According to an official statement by the Dutch government, only three or four official complaints were made every year against Zwarte Piet until 2011. That year, the number of official complaints leapt to 113. In 2012, complaints doubled to 204. By 2013, Zwarte Piet had become the subject of multiple civil suits and the threat of a investigation by the United Nations.
That is after Christmastime in 2011 when 29-year-old Dutch artist and women’s studies major Quinsy Gario was recorded being pepper-sprayed and arrested for wearing a “Zwarte Piet is racism” t-shirt during a Sinterklaas/Zwarte Piet event in Dordrecht, Netherlands. The footage went viral and suddenly brought attention to a simple point, long-disregarded: Zwarte Piet was not funny for Dutch people of color.
Gario has since tried to illustrate the problem of Zwarte Piet by telling the story of his mother’s humiliation the day she was called the office’s “Zwarte Piet” by colleagues, in front of clients, since “Zwarte Piet” is frequently used as an insult.
After three years of vitriolic debate, anti-Piet sentiment is finally spreading. Popular Dutch author Robert Vuijsje has gone on television to renounce his own vehement pro-Pietism, and has recently released a children’s book proposing all colors of Piet. “This year is the first time there is a kind of shift in the white progressive elite,” says Zihni Ozdil, social historian at Erasmus University in Rotterdam “It’s become kind of a hip thing to be against Zwarte Piet.”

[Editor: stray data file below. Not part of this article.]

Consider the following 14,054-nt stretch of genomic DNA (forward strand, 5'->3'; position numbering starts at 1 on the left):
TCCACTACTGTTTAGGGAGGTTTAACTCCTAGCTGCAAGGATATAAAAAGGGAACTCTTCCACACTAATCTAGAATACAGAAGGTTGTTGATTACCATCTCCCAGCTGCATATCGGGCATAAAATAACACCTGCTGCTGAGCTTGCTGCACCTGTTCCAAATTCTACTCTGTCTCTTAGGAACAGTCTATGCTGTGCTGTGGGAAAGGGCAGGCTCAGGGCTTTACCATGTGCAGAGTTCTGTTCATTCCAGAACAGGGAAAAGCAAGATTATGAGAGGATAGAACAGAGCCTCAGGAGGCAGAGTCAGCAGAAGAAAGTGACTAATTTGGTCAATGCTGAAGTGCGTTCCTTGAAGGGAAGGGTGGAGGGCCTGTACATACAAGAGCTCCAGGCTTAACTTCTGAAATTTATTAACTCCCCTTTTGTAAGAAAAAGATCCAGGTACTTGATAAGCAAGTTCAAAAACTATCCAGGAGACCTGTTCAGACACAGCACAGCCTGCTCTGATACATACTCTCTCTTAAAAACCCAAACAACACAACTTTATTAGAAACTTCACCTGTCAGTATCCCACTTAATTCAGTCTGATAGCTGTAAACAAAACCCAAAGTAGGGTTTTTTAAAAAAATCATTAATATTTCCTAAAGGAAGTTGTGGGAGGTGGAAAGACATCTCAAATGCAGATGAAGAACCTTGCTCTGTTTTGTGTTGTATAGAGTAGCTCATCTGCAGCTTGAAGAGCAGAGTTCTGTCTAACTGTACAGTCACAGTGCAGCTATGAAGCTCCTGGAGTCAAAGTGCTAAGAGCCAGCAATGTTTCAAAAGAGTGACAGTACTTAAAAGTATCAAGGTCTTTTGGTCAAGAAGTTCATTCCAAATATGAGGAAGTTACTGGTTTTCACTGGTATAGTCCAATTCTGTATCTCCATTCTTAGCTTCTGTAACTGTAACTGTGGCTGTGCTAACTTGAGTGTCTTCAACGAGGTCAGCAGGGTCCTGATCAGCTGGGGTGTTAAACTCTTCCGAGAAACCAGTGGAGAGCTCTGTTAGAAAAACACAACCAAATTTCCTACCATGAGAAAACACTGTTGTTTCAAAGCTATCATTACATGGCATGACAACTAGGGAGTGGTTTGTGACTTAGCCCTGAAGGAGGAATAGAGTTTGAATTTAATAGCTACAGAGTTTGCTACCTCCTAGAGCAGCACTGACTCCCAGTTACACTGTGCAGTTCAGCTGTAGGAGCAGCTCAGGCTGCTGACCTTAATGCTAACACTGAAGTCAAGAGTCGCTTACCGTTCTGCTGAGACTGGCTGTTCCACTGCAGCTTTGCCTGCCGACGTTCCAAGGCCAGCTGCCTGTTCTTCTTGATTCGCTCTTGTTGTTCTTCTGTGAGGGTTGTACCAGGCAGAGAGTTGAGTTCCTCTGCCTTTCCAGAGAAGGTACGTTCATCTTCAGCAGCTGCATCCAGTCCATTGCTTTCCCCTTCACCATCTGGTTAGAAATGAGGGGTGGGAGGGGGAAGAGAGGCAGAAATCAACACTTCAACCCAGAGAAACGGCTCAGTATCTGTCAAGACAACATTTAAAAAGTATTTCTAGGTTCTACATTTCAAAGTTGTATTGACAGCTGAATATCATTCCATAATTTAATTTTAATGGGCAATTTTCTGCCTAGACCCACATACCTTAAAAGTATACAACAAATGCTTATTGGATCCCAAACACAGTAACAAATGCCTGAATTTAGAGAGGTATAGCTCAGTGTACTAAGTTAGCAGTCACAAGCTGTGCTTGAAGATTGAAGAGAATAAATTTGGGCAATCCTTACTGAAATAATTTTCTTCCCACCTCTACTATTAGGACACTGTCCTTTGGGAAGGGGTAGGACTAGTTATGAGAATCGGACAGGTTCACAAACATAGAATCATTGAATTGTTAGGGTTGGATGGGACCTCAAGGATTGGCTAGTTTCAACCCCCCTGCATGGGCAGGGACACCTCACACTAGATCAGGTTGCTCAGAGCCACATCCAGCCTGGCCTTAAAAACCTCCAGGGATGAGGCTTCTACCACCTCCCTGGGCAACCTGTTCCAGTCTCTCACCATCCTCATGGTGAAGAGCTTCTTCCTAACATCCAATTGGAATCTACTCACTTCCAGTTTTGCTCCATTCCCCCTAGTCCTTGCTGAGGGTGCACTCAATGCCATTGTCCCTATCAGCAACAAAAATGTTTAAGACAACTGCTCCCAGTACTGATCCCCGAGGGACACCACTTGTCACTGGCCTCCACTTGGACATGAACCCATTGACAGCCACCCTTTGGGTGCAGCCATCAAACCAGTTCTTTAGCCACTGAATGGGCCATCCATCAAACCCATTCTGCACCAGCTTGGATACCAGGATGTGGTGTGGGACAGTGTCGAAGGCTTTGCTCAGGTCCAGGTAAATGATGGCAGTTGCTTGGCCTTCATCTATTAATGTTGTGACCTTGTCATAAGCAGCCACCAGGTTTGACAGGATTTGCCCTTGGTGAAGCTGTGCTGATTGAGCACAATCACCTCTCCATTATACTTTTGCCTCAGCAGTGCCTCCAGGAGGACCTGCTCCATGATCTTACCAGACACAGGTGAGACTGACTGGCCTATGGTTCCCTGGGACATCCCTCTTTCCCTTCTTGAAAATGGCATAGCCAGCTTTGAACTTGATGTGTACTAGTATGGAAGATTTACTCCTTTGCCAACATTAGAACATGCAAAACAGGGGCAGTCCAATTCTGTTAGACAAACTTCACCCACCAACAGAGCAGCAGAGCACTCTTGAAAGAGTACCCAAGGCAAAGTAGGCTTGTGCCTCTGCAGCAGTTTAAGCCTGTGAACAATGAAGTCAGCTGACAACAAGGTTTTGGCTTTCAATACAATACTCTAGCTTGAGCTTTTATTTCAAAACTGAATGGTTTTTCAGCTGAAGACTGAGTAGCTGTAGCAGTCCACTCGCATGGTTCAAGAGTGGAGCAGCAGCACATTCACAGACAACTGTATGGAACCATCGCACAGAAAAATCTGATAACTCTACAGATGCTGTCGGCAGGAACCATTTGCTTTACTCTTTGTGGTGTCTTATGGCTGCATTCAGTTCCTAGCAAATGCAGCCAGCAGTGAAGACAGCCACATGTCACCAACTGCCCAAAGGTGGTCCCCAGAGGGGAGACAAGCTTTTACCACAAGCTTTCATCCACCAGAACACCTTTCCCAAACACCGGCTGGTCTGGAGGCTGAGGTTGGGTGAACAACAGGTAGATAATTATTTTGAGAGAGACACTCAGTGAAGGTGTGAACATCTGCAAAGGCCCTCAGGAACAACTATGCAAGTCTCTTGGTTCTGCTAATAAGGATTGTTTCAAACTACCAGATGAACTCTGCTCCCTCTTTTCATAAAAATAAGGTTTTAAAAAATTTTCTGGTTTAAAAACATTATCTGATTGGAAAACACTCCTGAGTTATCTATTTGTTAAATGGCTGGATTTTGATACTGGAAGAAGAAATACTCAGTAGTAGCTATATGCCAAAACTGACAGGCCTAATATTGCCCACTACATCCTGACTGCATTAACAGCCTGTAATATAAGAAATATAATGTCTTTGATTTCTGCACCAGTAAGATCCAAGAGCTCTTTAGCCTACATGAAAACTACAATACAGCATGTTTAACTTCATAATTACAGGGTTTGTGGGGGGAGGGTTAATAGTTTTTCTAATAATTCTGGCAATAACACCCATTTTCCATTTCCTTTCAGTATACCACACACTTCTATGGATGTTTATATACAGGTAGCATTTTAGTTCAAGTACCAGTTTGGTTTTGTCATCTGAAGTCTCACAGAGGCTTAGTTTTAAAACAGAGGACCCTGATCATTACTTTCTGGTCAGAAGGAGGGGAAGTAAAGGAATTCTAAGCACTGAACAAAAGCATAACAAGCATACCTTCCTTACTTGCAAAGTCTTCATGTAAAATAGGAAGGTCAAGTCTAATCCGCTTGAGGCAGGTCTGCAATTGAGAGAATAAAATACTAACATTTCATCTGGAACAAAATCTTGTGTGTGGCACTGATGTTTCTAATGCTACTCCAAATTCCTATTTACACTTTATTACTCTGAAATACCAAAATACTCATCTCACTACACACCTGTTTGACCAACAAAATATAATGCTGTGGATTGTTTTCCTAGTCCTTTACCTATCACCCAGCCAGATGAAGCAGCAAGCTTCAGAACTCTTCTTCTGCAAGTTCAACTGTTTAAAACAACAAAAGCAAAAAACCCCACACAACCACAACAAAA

This year, for the first time, the Dutch government is finally making concessions. Tiny ones. November 2014 was the first time that Gouda’s city officials added new “Cheese Petes” and “Waffel Petes” painted yellow and checkered brown after Gouda’s famous cheese and waffles, in an effort to detract attention from the Zwarte Piets. In Amsterdam, Zwarte Piet has been made slightly less caricatural (although still very much black-face) by removing the traditional gold hoop earrings lightening the face-paint to a shade more brown than black.
“The recent Piet-modifications are in my opinion very much for the good, as they offer an opportunity for organizers, school staff etc. to accommodate the Sinterklaas traditions to the Dutch multicultural society,” says Erik van Muiswinkel, who has played Holland’s Hoodfpiet on television since the 1990s.
At the same time, notes researcher and activist Chandra Frank, police surveillance at parades has dramatically increased this year and armed officers this year are going undercover as Zwarte Piets. Dutch traditionalists continue to see any real modification to Zwarte Piet as an unfair imposition of change. Tolerance and moderation are considered a part of the Dutch national identity; to accuse a Dutch person of racism, therefore, can be seen as a failure to understand Dutchness itself.
“In Holland, if you don’t like Zwarte Piet, the most common response is, ‘go back to your own culture and your own traditions,’” says Ozdil. “But Dutch people from the Caribbean or Surinamese background have been part of this country for 400 years.”